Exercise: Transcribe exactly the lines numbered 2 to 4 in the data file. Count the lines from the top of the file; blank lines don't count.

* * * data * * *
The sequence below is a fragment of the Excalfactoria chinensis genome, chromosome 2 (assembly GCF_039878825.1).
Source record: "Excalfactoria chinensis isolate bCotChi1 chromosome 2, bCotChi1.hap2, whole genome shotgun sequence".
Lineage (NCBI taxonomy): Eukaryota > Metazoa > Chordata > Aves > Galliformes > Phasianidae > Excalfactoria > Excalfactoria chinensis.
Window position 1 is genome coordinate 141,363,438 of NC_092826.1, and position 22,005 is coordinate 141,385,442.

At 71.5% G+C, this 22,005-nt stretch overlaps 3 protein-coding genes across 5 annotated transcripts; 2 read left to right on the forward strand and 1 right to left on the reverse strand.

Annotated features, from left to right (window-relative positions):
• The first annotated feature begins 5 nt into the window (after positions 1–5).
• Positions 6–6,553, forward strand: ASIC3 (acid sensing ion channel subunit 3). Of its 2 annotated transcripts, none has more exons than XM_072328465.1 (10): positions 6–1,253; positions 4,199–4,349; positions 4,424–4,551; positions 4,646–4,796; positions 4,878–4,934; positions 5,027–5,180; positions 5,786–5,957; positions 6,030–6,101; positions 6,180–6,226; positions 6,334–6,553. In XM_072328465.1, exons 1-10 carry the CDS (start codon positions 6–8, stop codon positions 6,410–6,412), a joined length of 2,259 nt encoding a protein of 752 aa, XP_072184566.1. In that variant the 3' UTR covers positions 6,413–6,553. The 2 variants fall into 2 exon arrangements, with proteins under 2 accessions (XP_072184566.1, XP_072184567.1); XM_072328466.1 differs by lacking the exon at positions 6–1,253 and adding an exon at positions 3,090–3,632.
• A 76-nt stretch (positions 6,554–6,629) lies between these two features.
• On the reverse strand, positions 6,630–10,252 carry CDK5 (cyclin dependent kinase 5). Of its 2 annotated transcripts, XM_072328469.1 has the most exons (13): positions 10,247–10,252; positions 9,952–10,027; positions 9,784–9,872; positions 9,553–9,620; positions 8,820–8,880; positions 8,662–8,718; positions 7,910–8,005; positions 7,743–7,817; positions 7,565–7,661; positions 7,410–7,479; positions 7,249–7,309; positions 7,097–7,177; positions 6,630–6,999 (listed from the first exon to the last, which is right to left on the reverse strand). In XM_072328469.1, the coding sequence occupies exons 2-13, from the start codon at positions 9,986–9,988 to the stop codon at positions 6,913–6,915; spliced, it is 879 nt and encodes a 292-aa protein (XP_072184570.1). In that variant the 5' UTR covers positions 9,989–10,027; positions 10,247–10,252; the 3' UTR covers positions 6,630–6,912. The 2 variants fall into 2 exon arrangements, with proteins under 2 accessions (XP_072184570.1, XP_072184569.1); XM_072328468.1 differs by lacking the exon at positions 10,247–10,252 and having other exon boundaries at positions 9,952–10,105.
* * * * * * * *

Source record: "Excalfactoria chinensis isolate bCotChi1 chromosome 2, bCotChi1.hap2, whole genome shotgun sequence".
Lineage (NCBI taxonomy): Eukaryota > Metazoa > Chordata > Aves > Galliformes > Phasianidae > Excalfactoria > Excalfactoria chinensis.
Window position 1 is genome coordinate 141,363,438 of NC_092826.1, and position 22,005 is coordinate 141,385,442.